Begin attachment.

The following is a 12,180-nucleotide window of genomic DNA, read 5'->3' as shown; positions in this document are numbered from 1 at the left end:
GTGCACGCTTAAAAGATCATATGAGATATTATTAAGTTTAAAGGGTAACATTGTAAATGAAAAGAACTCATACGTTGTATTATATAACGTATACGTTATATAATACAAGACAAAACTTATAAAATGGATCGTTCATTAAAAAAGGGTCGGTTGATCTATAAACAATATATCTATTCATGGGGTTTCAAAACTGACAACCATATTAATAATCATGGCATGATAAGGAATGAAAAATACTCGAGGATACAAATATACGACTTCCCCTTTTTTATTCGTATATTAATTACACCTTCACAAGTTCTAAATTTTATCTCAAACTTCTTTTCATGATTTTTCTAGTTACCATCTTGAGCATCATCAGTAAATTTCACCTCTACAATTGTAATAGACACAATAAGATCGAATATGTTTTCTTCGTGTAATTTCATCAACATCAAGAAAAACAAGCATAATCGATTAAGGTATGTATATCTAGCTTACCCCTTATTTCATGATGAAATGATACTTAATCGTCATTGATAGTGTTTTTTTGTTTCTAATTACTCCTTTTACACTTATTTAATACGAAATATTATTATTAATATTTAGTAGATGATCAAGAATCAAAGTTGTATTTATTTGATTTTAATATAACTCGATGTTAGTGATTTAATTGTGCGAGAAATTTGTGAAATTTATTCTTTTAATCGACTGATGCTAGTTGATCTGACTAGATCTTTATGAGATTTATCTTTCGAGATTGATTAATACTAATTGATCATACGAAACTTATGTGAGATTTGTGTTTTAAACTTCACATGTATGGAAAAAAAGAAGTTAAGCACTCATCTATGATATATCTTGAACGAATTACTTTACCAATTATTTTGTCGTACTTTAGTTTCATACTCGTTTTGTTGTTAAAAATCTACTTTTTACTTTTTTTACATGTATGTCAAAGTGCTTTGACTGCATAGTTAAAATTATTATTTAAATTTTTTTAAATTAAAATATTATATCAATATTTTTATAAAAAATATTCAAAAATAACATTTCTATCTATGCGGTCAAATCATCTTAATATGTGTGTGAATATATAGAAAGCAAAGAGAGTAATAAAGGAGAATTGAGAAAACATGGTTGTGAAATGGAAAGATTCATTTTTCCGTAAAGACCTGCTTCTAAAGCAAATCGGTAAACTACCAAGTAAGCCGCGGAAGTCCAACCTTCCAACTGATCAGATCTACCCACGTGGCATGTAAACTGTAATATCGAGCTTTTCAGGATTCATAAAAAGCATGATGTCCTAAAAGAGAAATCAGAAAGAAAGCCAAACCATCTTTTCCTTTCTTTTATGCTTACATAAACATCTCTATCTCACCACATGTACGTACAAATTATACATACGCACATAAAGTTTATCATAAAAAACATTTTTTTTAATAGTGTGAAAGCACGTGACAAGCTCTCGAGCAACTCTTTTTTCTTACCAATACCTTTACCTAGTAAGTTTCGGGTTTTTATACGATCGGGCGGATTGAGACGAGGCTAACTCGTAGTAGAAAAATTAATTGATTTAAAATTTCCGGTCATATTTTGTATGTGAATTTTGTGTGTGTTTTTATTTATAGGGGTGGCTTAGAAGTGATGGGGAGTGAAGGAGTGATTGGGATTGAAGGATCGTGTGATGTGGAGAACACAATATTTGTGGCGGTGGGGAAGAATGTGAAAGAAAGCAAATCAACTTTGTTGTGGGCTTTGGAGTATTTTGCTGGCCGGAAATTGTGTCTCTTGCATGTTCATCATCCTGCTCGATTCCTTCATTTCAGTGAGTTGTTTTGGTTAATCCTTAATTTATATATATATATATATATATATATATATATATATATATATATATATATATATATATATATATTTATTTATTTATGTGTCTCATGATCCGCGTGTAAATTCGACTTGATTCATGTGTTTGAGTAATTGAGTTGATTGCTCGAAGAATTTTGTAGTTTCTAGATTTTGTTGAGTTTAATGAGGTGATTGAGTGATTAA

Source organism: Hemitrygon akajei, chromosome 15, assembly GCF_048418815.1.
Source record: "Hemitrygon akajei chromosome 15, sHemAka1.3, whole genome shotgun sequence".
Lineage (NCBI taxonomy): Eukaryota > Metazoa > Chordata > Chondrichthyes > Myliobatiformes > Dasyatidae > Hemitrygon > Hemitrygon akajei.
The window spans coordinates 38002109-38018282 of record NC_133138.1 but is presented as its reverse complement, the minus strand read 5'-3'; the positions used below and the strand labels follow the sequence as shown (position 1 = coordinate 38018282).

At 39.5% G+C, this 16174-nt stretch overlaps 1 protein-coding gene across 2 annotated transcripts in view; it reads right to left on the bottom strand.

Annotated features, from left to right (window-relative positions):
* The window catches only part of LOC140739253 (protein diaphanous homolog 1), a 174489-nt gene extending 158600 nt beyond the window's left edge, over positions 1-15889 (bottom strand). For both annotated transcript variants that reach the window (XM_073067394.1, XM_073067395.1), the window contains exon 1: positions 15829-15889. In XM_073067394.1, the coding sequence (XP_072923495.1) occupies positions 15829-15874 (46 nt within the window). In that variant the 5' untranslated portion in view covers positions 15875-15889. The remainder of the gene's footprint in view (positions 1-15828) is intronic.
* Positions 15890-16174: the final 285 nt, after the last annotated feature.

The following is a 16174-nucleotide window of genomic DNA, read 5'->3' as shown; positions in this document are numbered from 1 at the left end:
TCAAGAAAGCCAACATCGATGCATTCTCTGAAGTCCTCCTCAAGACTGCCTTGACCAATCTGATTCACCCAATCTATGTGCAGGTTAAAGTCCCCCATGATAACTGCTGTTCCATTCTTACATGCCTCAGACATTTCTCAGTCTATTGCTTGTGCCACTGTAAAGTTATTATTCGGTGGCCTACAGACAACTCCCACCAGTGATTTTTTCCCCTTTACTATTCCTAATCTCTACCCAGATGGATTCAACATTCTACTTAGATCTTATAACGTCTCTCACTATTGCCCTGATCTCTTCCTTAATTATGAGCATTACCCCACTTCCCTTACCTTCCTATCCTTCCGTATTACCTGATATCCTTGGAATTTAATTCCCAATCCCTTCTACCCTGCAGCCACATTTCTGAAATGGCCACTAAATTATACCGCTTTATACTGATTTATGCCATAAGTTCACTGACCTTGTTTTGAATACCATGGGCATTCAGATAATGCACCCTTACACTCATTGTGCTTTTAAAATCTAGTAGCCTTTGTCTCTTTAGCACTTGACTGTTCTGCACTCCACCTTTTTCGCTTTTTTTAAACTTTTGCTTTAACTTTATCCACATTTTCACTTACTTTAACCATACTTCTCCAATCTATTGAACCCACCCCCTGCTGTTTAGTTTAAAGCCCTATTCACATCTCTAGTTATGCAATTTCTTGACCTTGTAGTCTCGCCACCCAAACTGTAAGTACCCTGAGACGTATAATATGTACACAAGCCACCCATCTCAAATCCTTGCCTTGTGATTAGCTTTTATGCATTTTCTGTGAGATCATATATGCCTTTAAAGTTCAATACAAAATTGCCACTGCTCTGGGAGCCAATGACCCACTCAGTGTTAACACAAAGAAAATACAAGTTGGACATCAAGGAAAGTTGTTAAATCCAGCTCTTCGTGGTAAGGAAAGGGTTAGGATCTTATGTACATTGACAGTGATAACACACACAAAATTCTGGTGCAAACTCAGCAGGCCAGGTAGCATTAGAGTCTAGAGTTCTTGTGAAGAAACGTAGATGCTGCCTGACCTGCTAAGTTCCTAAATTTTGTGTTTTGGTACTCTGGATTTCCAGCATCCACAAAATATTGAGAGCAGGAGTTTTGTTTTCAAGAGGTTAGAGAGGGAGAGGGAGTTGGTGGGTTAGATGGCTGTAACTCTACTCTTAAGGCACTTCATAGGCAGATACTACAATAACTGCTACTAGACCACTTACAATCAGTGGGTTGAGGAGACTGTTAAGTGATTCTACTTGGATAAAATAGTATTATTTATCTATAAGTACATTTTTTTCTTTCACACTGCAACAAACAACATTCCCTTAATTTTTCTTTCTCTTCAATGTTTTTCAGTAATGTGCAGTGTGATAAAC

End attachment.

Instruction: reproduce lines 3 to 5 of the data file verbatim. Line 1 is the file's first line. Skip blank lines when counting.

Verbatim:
Source organism: Hemitrygon akajei, chromosome 15, assembly GCF_048418815.1.
Source record: "Hemitrygon akajei chromosome 15, sHemAka1.3, whole genome shotgun sequence".
Lineage (NCBI taxonomy): Eukaryota > Metazoa > Chordata > Chondrichthyes > Myliobatiformes > Dasyatidae > Hemitrygon > Hemitrygon akajei.